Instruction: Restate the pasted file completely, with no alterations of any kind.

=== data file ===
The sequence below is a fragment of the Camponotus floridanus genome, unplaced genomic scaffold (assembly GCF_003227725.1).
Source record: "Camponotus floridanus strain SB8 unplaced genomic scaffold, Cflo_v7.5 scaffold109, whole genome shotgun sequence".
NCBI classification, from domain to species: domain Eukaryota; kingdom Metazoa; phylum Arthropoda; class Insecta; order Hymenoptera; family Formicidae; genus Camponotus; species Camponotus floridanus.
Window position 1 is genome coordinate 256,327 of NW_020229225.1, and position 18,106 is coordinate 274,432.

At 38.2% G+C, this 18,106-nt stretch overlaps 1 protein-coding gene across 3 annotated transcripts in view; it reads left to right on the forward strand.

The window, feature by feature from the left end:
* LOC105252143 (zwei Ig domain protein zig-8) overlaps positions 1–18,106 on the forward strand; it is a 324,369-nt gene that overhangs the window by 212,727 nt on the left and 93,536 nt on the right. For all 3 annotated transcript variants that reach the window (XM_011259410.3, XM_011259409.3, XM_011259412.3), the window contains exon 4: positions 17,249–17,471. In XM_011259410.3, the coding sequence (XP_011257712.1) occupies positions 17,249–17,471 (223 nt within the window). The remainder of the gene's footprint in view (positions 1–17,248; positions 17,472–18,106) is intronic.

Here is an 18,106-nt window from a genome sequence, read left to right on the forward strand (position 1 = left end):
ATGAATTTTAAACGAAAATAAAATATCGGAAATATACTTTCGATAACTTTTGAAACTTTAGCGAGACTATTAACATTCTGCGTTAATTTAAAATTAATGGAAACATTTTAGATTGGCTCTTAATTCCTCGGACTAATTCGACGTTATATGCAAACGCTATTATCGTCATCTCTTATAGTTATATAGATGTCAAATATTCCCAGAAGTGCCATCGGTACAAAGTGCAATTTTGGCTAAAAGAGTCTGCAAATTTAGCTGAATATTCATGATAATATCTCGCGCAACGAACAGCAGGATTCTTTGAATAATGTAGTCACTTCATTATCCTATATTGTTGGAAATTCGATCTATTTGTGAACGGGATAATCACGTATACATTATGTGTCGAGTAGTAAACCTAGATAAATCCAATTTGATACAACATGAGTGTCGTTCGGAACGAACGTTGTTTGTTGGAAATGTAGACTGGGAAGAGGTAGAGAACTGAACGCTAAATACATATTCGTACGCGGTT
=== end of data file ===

The sequence below is a fragment of the Camponotus floridanus genome, unplaced genomic scaffold (assembly GCF_003227725.1).
Source record: "Camponotus floridanus strain SB8 unplaced genomic scaffold, Cflo_v7.5 scaffold109, whole genome shotgun sequence".
NCBI classification, from domain to species: domain Eukaryota; kingdom Metazoa; phylum Arthropoda; class Insecta; order Hymenoptera; family Formicidae; genus Camponotus; species Camponotus floridanus.
Window position 1 is genome coordinate 256,327 of NW_020229225.1, and position 18,106 is coordinate 274,432.

At 38.2% G+C, this 18,106-nt stretch overlaps 1 protein-coding gene across 3 annotated transcripts in view; it reads left to right on the forward strand.

The window, feature by feature from the left end:
* LOC105252143 (zwei Ig domain protein zig-8) overlaps positions 1–18,106 on the forward strand; it is a 324,369-nt gene that overhangs the window by 212,727 nt on the left and 93,536 nt on the right. For all 3 annotated transcript variants that reach the window (XM_011259410.3, XM_011259409.3, XM_011259412.3), the window contains exon 4: positions 17,249–17,471. In XM_011259410.3, the coding sequence (XP_011257712.1) occupies positions 17,249–17,471 (223 nt within the window). The remainder of the gene's footprint in view (positions 1–17,248; positions 17,472–18,106) is intronic.

Here is an 18,106-nt window from a genome sequence, read left to right on the forward strand (position 1 = left end):
ATGAATTTTAAACGAAAATAAAATATCGGAAATATACTTTCGATAACTTTTGAAACTTTAGCGAGACTATTAACATTCTGCGTTAATTTAAAATTAATGGAAACATTTTAGATTGGCTCTTAATTCCTCGGACTAATTCGACGTTATATGCAAACGCTATTATCGTCATCTCTTATAGTTATATAGATGTCAAATATTCCCAGAAGTGCCATCGGTACAAAGTGCAATTTTGGCTAAAAGAGTCTGCAAATTTAGCTGAATATTCATGATAATATCTCGCGCAACGAACAGCAGGATTCTTTGAATAATGTAGTCACTTCATTATCCTATATTGTTGGAAATTCGATCTATTTGTGAACGGGATAATCACGTATACATTATGTGTCGAGTAGTAAACCTAGATAAATCCAATTTGATACAACATGAGTGTCGTTCGGAACGAACGTTGTTTGTTGGAAATGTAGACTGGGAAGAGGTAGAGAACTGAACGCTAAATACATATTCGTACGCGGTT